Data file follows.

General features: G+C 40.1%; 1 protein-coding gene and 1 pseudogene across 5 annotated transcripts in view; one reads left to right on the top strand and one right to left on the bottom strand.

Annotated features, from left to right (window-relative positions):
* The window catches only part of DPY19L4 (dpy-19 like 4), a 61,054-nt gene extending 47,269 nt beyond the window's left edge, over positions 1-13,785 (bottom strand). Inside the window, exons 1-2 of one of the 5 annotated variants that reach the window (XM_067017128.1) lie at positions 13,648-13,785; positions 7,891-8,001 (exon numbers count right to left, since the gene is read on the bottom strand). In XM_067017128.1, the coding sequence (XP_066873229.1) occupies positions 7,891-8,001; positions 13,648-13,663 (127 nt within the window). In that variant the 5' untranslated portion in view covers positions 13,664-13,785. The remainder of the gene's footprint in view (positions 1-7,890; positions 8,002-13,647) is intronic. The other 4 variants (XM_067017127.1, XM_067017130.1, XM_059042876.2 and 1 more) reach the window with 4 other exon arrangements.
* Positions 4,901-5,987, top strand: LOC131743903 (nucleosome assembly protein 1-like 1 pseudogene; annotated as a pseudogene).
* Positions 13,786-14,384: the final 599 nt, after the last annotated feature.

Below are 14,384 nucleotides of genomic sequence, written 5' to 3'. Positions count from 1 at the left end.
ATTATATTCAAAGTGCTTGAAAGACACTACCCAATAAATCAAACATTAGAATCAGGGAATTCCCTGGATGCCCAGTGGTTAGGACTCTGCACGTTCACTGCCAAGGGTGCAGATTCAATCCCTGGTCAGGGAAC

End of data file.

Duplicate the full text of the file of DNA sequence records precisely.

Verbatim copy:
General features: G+C 40.1%; 1 protein-coding gene and 1 pseudogene across 5 annotated transcripts in view; one reads left to right on the top strand and one right to left on the bottom strand.

Annotated features, from left to right (window-relative positions):
* The window catches only part of DPY19L4 (dpy-19 like 4), a 61,054-nt gene extending 47,269 nt beyond the window's left edge, over positions 1-13,785 (bottom strand). Inside the window, exons 1-2 of one of the 5 annotated variants that reach the window (XM_067017128.1) lie at positions 13,648-13,785; positions 7,891-8,001 (exon numbers count right to left, since the gene is read on the bottom strand). In XM_067017128.1, the coding sequence (XP_066873229.1) occupies positions 7,891-8,001; positions 13,648-13,663 (127 nt within the window). In that variant the 5' untranslated portion in view covers positions 13,664-13,785. The remainder of the gene's footprint in view (positions 1-7,890; positions 8,002-13,647) is intronic. The other 4 variants (XM_067017127.1, XM_067017130.1, XM_059042876.2 and 1 more) reach the window with 4 other exon arrangements.
* Positions 4,901-5,987, top strand: LOC131743903 (nucleosome assembly protein 1-like 1 pseudogene; annotated as a pseudogene).
* Positions 13,786-14,384: the final 599 nt, after the last annotated feature.

Below are 14,384 nucleotides of genomic sequence, written 5' to 3'. Positions count from 1 at the left end.
ATTATATTCAAAGTGCTTGAAAGACACTACCCAATAAATCAAACATTAGAATCAGGGAATTCCCTGGATGCCCAGTGGTTAGGACTCTGCACGTTCACTGCCAAGGGTGCAGATTCAATCCCTGGTCAGGGAAC